From here, simply lift your arms in front of you while you maintain the bend from your hips. Look over your lead shoulder looking at the target. Get the clubhead traveling first and swing your arms around you. Note how your body coils. Return the club back to its original position.

After a few repetitions, simply lower your arms back to the ball position, swing your arms around you like you did from the horizontal position. Allow your shoulders, chest and hips to be slightly pulled around. This is now your “throwing position” in the golf swing. From here, you are ready to make a downswing with less movement needed to make a proper strike.

Note: Another great drill to get the feel for this motion is practicing Hitting driver off your knees.

Twitter: @KKelley_golf

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Why you are probably better at golf than you think (Part 1)

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Golf is hard. I spend my career helping people learn that truth, but golfers are better than they give themselves credit for.

As a golf performance specialist, I give a lot of “first time working together” lessons, and most of them start the same way. I hear about all the ways the golfer is cursed and how s/he is never going to “get it” and how s/he should take up another sport. Granted, the last statement generally applies to an 18-plus handicap player, but I hear lots of negatives from better players as well.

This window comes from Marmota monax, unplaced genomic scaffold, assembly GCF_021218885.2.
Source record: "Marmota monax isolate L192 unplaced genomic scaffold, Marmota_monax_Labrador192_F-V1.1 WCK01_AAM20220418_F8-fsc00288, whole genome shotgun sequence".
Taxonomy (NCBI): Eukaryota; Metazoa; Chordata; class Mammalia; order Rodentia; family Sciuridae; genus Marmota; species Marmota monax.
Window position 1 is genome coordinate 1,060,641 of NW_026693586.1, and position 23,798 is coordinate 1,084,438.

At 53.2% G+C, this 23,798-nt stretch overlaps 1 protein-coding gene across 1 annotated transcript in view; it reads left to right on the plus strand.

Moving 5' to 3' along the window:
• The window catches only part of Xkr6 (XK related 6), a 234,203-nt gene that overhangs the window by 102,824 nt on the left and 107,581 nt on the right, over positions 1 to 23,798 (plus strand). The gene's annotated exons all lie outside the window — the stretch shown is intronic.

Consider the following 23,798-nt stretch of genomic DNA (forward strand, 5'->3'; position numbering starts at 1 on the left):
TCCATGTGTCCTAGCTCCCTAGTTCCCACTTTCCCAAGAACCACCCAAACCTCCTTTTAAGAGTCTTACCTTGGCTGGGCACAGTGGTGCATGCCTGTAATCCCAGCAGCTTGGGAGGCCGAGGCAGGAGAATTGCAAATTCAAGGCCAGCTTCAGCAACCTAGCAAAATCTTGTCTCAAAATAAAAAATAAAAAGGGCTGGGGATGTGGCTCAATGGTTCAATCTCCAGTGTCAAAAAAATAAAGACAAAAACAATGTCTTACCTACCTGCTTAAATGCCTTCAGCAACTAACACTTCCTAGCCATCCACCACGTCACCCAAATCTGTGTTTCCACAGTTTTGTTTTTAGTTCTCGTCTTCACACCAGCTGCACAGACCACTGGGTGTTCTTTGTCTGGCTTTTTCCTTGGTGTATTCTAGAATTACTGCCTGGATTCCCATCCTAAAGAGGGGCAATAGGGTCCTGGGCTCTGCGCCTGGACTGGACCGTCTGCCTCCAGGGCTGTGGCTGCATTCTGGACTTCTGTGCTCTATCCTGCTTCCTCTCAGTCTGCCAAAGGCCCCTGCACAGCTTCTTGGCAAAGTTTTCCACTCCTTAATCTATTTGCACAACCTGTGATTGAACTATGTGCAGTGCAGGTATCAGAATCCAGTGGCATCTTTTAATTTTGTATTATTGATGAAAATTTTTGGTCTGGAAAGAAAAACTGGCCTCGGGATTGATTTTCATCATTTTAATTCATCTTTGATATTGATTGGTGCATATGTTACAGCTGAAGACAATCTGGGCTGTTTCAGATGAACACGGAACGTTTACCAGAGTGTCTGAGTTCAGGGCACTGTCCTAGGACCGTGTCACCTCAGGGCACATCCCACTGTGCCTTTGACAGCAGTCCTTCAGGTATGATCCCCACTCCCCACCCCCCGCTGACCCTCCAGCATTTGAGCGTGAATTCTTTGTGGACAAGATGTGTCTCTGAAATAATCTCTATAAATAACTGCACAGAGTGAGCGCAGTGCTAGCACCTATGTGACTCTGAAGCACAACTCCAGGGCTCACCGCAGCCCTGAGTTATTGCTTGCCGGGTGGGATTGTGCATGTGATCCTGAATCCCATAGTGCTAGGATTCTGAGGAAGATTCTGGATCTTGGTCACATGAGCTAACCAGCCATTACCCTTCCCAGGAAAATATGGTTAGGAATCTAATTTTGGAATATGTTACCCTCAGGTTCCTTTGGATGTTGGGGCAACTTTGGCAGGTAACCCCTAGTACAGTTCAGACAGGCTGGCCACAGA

Even though the golfers make convincing arguments for why they are cursed, I know the truth. It’s my job to help them realize the fates aren’t conspiring against them.

All golfers can play well consistently

I know this is a bold statement, but I believe this because I know that “well” does not equate to trophies and personal bests. Playing “well” equates to understanding your margin of error and learning to live within it.

With this said, I have arrived at my first point of proving why golfers are not cursed or bad golfers: They typically do not know what “good” looks like.

What does “good” look like from 150 yards out to a center pin?

Depending on your skill level, the answer can change a lot. I frequently ask golfers this same question when selecting a shot on the golf course during a coaching session and am always surprised at the response. I find that most golfers tend to either have a target that is way too vague or a target that is much too small.